There are two major components to an indie film budget: above the line and below the line. Above the line typically includes the fees paid to the writer, director, producer and cast. Below the line is everything else you need to buy or rent to make your production run, including post-production.
The largest expense on most indie productions is payroll for cast and crew. In addition to the rate you negotiate for each person, you’ll need to include fringes, which typically include taxes, workers compensation insurance, payroll fees and union expenses.
Most indie projects need “named talent” to raise money, which means you’ll be employing SAG (Screen Actors Guild) actors. SAG has multiple contracts with different rates depending on your budget level.
In addition to the rates defined in the contract, you’ll need to add fringes. I estimate about 47% in fringes, which breaks down to about 30% for taxes, workers comp, and payroll fees, in addition to the Pension and Health (P&H) dues of 16.8% for SAG. What that means is, for every $1 dollar you pay an actor, you’ll have about 47 cents in fringes. There are other fees that SAG charges a production as well, such as travel expenses, wardrobe fees, meal penalties and overnight penalties. Make sure you discuss these fees with your rep at SAG so you’re not surprised with extra expenses at the end of the production.
In regards to non-union crew, I typically estimate about 30% in fringes, which includes taxes, worker comp and payroll fees. Here’s an example:
If you budget $150 per day for a production assistant (PA), it will actually cost $195 per day, calculated as follows:
$150 PA day rate x 30% fringes = $45 fringe expenses
$150 PA day rate + $45 fringe expense = $195 total PA rate per day
An additional $45 per day might not see like much, but a typical indie production runs about 25 total days. So, you would be adding over $1,125 for run of show for one PA ($45 per day x 25 days = $1,125 total additional cost).
[Editors’ Note: Unions such as IATSE and the PGA, DGA, and WGA have rate sheets available and can work with independent producers on lower budget projects.]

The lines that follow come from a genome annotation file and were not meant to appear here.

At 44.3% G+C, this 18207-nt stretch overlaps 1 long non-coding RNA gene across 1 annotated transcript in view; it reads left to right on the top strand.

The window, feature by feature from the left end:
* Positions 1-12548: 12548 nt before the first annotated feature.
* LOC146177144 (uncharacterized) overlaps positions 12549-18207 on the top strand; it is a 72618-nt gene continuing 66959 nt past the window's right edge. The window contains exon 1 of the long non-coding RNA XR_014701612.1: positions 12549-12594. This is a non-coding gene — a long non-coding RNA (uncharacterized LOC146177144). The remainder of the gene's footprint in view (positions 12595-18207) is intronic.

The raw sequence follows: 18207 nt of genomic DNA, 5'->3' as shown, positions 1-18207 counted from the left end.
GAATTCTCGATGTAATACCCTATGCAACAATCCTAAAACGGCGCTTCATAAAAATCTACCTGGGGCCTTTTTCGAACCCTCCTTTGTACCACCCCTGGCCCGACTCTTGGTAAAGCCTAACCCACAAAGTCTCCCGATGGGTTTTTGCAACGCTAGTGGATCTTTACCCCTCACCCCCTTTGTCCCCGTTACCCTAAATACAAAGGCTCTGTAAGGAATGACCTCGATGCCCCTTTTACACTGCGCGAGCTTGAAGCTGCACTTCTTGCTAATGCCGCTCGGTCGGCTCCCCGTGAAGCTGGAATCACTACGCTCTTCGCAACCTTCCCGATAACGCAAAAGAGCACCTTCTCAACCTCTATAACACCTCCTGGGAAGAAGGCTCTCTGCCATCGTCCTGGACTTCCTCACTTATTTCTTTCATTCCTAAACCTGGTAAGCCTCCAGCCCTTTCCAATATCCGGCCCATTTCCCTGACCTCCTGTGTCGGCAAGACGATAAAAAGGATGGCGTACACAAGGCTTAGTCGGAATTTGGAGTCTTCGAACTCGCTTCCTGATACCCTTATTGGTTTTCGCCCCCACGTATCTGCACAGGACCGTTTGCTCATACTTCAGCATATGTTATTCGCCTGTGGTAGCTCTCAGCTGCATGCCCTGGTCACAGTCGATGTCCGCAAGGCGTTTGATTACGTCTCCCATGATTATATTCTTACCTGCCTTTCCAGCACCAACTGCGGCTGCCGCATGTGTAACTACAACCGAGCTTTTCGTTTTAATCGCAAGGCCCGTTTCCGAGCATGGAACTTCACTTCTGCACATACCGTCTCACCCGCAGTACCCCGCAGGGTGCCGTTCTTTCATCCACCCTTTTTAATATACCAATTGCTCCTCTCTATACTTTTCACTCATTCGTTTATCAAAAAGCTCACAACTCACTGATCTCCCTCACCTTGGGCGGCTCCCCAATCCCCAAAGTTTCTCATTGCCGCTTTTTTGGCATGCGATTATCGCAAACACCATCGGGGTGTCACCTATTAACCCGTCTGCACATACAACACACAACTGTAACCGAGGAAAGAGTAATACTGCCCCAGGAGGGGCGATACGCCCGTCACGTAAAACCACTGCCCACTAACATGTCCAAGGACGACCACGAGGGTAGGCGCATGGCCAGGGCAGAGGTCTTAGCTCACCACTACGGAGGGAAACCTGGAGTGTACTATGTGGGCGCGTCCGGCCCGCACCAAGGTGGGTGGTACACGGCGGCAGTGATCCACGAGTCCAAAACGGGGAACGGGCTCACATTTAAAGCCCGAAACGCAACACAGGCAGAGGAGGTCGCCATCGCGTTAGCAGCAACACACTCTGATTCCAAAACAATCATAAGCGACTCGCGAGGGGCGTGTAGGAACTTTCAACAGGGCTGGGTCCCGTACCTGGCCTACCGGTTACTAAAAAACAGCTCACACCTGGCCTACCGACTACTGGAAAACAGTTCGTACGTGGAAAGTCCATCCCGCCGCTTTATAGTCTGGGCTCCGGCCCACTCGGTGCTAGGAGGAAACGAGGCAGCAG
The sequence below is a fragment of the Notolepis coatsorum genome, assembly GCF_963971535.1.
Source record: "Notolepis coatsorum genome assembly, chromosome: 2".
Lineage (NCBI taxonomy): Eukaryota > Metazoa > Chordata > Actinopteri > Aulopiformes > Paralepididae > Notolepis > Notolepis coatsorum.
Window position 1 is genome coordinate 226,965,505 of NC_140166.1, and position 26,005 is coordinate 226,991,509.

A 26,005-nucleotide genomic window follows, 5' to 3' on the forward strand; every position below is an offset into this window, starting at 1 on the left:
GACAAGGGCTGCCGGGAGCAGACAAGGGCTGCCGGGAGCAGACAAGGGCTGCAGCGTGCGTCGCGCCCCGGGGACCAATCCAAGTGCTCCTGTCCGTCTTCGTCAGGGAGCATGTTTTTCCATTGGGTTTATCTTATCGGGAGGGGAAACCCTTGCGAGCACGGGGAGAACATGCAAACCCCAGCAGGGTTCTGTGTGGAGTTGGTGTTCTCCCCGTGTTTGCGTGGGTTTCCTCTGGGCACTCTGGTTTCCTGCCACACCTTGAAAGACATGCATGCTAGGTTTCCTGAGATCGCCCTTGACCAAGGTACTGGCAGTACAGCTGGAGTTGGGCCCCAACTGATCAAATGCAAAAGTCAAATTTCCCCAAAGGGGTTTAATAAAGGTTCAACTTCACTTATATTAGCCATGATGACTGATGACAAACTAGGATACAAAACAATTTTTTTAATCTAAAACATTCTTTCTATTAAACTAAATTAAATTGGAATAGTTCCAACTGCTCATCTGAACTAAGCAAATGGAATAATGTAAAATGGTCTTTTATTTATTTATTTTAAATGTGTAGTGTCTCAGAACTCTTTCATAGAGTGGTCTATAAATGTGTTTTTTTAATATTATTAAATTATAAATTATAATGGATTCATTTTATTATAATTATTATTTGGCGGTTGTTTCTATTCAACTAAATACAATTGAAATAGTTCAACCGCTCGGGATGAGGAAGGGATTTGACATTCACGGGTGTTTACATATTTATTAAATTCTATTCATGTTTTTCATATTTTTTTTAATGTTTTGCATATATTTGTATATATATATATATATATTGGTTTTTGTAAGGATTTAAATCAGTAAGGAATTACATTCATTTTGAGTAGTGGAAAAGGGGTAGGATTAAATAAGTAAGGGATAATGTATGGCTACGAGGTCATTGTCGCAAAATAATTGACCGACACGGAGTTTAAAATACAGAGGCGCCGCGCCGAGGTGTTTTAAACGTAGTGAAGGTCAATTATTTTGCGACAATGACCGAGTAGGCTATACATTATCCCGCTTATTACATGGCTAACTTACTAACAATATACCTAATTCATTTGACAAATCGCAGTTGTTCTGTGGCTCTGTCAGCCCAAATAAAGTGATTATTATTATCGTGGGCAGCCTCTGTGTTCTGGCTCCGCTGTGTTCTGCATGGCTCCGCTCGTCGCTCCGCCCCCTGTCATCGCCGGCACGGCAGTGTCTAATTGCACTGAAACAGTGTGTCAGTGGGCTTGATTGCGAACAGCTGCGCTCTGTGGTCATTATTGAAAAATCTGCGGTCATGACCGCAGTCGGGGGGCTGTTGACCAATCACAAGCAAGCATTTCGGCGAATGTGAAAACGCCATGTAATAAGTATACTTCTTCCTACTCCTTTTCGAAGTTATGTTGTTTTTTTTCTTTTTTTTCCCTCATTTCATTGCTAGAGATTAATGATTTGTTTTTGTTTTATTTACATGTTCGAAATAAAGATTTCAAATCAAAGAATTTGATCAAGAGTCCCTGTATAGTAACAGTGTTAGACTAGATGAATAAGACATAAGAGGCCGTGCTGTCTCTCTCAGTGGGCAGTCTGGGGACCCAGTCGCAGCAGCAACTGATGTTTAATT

In addition to cast and crew expenses, there are many other costs associated with production. Each expense in the budget gets a “line item” that is tracked and “actualized” at the end of the production to see how well you did.
Here’s a list of below-the-line expenses:
- Production Staff: unit production manager, assistant directors, PAs
- Camera: director of photography, assistant camera people, camera rentals, tripods
- G&E: gaffer, grips, lighting rentals, extension cords, stands
- Locations: set rental, holding rental, restoration expenses
- Production Design: production designer, props person, art supplies, props
- Hair and Makeup: hair and makeup staff, kit rentals, wigs, SFX makeup
- Wardrobe: costume designer, dressers, clothes, handbags, jewelry
- Sound: sound mixer, boom person, microphones, mixer, headphones, batteries
- Production: tables, chairs, office, paper/ink/toner for scripts/sides, catering
- Transportation: truck rentals, gas, tolls, parking, repairs, taxi
- Insurance: production insurance, workers comp, stunt insurance
- Editorial: editor, hard drives, studio rental, music, color correction, sound mix
- Contingency: Typically a percentage of estimated overage
To get a more detailed list, check out Film and Video Budgets, Fifth Edition by Deke Simon. You can also review Simon’s free budget templates, which are really useful for first-time producers.
You’re now ready to assemble your budget. The best way to begin is to find out how much the producer wants to spend on the production. Your budget must total this amount, not a penny over.
In the indie world, a producer can’t afford to go over the budgeted amount because the investor is an actual person (e.g., a family member, local business person, arts lover) and not a studio. So to honor a budgetary number is equivalent to honoring your word.
To start out, get quotes from at least three different vendors and compare their offerings line by line. Another way to keep prices low is to hire crew that has their own gear. You can negotiate a flat price with them, and crew usually has a good handle on what is needed to complete a film successfully.
Keeping the vision of the story, staying organization, and communicating concerns are essential to keeping the production on time and under budget.
(Edited on May 6, 2014, at 6:41 pm to include the Editors’ Note.)
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